AHIP wants payers to offer a grace period for any surgeries canceled or postponed due to COVID-19

medical surgery
The insurer group AHIP wants payers to give a grace period to ensure surgical procedures approved before the pandemic don't need new authorization as health systems restart. Image: Pixabay

Insurance lobbying group America’s Health Insurance Plans (AHIP) urged insurers to offer a grace period for any pre-authorized surgeries and procedures canceled due to COVID-19.

AHIP released on Wednesday a list of core principles for insurers to follow as health systems start to resume elective procedures canceled in mid-March because of the pandemic. The principles also focus on how to ensure preventive care is provided too.

One of the principles is to implement a grace period to ensure any approval of a surgery or procedure since March 13 would continue to apply.

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“These grace periods will enable surgeries and procedures to be scheduled and performed without having to be re-authorized,” a release from AHIP said. “Because circumstances will vary significantly by geography based on the incidence of COVID-19 and the availability of clinical resources, we encourage approvals to be valid for at least 90 days or until local backlogs are cleared.”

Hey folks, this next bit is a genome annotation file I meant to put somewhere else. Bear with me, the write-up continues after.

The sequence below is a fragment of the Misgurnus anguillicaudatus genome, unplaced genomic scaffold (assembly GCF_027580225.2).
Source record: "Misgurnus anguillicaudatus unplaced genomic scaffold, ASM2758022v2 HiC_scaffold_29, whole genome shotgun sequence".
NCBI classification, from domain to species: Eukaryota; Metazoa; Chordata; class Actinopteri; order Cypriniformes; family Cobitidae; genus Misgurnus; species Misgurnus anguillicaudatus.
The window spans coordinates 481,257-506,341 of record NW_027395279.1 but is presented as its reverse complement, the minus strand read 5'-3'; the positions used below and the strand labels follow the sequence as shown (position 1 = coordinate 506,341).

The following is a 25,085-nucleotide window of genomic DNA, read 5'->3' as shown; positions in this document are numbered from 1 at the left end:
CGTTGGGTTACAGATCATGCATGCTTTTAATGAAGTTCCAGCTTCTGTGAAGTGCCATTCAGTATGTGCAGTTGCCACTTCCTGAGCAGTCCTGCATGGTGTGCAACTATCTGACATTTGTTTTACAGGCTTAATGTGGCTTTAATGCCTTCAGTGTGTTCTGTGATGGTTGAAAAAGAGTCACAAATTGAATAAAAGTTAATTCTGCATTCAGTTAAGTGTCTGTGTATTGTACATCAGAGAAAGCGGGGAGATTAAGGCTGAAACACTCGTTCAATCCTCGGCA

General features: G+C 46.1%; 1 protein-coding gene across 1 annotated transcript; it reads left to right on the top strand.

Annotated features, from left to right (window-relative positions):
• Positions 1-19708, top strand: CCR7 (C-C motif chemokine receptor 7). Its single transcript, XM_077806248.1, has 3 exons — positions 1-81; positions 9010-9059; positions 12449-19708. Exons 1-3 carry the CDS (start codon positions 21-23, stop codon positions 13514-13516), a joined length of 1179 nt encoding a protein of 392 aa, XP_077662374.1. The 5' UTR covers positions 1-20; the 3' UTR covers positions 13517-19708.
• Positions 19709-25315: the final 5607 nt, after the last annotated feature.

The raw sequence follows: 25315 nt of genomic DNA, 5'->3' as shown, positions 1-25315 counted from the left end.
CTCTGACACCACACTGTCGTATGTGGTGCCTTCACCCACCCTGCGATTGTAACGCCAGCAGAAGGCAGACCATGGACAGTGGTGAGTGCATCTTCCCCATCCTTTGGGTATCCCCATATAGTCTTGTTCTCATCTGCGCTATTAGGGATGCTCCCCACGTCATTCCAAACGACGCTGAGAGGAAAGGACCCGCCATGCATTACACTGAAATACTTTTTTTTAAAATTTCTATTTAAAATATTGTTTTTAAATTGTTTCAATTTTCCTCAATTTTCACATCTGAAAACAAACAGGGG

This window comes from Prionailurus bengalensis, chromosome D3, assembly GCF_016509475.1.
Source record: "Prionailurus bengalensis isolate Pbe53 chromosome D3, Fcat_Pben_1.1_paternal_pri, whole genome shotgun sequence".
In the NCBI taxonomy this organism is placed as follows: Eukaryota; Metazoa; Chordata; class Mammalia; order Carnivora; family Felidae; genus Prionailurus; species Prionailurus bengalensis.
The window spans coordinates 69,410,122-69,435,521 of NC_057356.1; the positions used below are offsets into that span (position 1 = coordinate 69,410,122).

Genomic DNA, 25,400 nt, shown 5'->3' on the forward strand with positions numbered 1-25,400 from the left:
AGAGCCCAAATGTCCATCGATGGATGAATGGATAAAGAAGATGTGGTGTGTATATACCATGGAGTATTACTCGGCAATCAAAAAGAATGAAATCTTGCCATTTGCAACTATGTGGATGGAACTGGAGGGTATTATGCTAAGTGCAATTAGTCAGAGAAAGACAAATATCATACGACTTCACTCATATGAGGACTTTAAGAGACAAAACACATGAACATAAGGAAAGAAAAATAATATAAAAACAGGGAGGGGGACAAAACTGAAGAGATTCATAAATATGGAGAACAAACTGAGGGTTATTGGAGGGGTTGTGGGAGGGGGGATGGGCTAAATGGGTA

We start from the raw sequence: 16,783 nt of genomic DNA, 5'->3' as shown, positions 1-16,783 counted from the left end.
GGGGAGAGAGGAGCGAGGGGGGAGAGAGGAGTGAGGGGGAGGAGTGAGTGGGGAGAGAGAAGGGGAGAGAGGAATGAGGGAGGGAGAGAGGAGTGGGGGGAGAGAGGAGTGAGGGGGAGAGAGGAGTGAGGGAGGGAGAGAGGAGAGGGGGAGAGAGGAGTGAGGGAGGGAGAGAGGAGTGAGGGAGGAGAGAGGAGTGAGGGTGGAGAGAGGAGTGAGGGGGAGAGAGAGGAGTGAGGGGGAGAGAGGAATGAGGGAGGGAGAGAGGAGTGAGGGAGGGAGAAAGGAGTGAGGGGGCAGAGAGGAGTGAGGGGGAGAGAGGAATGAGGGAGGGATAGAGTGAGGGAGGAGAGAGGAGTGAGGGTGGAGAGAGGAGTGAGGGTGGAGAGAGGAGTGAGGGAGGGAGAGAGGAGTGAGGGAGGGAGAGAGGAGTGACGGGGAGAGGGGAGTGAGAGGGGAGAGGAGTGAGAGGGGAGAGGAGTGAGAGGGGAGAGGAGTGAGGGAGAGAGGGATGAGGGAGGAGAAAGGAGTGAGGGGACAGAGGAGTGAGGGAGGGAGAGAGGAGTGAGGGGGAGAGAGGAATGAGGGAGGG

RELATED: Trinity Health, WakeMed Health systems eye a restart of elective procedures canceled due to COVID-19

Insurers should also encourage their customers to get any preventive or routine care deferred due to COVID-19. These preventive measures could include vaccinations, wellness visits or screenings.

Dental care should also be resumed.

AHIP also gave a nod to the explosion in the use of telehealth by providers.

The Centers for Medicare & Medicaid Services gave flexibility to providers to adopt telehealth in March, but buy-in from commercial payers has been a question mark.

AHIP said that insurers are committed to partnering with providers to continue the accelerated adoption of telehealth.

The group also noted that the industry will continue to enhance the capacity of the healthcare system to address future issues with COVID-19 or other threats to public health “while protecting our nation’s front-line healthcare heroes with adequate medical supplies, especially [personal protective equipment].”

RELATED: Primary care doctors fear delayed care will lead to serious illnesses, death

Another key principle is to streamline administrative processes such as prior authorization.

Providers have frequently complained that it takes too long to get approval for prior authorization of prescriptions and procedures from the insurer.

AHIP said that as other procedures and care restarts, payers will continue to try and streamline prior authorization via automation and electronic information exchange.

Some major healthcare systems such as CommonSpirit Health have started to resume elective procedures. Some systems have instituted major guidelines for how to safely restart procedures.

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